households had a hierarchy of who was in charge of what in a
household. The man of the house was in charge of providing for
his family, expecting his house and home to be his "castle"
as it were. The lady of the house was in charge of the rearing
and caring for the children, making sure that the house and gardens
were run properly and that the household staff were trustworthy,
hard working and efficient.
Beyond the duties
that we currently consider needed for caring for a home, the
running a colonial household was a full time job and needed many
hands to provide food for the table, fabrics for clothing and
bed linens, knitting and mending stockings, making clothing,
weaving blankets and educating the children, to mention only
a few of the many duties.
had theft problems and since items such as jewelry, bed linens,
tea and coffee, sugar and liquor were expensive, they were usually
locked up with the lady of the house being the keeper of the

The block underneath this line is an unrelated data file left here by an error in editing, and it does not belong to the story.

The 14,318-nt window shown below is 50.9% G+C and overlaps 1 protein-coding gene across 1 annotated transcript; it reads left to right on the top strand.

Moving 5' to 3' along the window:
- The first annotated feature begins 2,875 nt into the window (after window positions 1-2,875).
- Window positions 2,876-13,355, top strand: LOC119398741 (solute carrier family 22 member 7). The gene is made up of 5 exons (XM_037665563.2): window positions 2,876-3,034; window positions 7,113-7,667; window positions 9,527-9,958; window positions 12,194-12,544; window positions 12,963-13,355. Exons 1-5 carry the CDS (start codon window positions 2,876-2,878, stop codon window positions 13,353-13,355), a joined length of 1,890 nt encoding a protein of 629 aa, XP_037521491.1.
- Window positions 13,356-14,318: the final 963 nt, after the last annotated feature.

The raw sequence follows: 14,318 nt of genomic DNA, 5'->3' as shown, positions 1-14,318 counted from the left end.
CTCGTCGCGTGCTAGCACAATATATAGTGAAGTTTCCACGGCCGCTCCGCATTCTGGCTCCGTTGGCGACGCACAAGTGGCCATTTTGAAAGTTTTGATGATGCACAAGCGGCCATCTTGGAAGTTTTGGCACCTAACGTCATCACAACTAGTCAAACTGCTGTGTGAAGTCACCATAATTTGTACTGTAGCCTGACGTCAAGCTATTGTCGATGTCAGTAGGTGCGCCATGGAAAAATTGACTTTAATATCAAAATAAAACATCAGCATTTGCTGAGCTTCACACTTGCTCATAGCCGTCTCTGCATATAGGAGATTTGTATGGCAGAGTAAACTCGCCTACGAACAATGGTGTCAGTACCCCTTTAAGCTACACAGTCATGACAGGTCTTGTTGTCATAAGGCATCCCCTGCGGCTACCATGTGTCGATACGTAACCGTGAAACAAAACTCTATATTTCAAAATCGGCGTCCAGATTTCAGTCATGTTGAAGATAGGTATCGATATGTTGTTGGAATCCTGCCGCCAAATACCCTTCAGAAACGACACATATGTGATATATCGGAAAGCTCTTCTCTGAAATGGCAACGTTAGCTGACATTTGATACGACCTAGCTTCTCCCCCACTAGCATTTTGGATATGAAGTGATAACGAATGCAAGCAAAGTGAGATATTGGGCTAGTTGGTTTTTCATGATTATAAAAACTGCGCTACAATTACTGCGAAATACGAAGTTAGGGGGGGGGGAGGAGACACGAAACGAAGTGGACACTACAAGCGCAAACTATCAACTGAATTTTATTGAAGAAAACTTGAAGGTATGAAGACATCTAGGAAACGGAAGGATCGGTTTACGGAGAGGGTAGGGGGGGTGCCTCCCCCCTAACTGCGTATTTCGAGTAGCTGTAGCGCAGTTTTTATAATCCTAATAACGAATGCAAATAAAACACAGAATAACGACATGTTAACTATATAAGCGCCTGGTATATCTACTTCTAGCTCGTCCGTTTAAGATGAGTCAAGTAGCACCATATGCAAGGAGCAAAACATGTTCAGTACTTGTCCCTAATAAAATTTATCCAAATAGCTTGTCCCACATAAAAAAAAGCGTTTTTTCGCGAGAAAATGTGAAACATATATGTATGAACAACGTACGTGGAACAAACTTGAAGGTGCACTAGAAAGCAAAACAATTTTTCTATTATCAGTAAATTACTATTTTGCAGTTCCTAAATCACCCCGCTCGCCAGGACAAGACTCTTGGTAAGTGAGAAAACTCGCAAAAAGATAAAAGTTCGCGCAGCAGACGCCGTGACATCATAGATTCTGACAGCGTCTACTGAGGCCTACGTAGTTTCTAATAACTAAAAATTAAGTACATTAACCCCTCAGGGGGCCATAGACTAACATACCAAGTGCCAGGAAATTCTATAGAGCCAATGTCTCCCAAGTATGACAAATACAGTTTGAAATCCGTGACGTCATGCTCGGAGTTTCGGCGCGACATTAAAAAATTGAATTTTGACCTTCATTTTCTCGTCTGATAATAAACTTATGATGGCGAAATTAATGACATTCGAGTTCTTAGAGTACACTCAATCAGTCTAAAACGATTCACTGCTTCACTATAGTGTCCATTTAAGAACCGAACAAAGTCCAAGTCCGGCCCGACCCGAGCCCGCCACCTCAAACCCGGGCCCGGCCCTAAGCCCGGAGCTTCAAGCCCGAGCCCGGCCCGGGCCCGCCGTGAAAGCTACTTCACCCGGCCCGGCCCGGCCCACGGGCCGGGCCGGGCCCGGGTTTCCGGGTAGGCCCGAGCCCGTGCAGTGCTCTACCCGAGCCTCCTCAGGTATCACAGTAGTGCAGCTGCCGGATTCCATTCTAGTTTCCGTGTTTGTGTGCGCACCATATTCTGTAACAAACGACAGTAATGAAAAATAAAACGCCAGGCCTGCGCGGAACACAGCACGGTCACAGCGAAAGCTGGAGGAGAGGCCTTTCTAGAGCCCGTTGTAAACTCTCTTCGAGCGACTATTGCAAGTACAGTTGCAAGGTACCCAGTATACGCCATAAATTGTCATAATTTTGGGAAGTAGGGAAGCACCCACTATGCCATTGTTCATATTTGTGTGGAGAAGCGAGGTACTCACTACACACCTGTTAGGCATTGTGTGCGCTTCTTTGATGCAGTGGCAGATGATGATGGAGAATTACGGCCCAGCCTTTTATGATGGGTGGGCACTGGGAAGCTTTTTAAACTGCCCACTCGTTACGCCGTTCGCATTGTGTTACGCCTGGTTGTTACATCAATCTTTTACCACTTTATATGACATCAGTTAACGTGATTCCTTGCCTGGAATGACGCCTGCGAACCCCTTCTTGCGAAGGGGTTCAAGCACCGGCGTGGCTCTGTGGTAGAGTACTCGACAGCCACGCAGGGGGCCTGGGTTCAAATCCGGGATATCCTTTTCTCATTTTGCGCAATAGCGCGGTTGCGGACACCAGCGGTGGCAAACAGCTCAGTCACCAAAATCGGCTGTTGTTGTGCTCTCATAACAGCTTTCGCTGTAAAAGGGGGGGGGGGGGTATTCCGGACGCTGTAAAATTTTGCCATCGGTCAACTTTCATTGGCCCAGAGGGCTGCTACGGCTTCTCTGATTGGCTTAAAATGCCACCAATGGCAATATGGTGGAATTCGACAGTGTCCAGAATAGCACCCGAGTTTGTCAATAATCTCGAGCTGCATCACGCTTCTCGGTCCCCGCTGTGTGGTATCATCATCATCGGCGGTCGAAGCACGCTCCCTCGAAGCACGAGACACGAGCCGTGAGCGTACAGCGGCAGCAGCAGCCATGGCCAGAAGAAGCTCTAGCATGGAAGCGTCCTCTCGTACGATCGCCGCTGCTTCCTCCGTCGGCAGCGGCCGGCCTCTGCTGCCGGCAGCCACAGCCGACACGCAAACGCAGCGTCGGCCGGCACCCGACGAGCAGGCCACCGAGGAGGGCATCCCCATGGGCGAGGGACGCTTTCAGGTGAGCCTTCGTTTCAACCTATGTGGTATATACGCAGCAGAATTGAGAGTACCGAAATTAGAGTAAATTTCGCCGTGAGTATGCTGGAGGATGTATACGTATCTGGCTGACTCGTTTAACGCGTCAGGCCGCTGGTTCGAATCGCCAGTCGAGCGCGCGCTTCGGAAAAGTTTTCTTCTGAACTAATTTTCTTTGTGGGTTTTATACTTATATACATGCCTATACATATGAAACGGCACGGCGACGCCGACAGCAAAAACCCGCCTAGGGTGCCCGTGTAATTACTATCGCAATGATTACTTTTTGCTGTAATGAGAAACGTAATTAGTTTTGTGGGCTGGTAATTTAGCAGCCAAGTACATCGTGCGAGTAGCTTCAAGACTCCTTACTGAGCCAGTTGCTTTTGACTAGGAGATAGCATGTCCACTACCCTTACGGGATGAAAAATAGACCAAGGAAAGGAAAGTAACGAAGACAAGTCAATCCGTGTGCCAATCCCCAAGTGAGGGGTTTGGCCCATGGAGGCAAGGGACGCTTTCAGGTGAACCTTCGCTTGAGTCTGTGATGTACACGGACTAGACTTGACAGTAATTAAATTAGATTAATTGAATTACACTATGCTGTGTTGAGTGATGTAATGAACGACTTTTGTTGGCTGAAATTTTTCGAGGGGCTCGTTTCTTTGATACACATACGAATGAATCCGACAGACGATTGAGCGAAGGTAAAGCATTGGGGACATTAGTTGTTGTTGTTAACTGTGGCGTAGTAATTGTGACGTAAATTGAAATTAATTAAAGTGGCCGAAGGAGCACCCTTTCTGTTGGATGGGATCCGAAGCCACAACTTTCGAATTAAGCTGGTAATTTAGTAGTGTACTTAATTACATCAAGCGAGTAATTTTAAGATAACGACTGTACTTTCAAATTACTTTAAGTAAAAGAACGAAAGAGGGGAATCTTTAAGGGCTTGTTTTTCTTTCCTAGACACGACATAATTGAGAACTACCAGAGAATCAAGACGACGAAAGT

keys. The lady of the house would hold all keys to household
chests and trunks with the hired help asking for access when
The Keeper of
the Keys is the second key in the Keyed Up series documenting
the use of keys in history. The three parts of a key are represented
here with a stylized bow, shaft and bit. This little beauty uses
an oval stone bezel set with beadwork to create the "bow"
of the key. The "shaft" has an opening that holds a
set 4mm CZ ending with a set stone on the end cap. The "bit"
also has a set stone nestled inside beadwork to lend cohesiveness
to the design. The bail and beaded jump rings lead to a simple,
but effective, strung necklace chain making a stunning necklace
for The Keeper of the Keys.
Skill level: Intermediate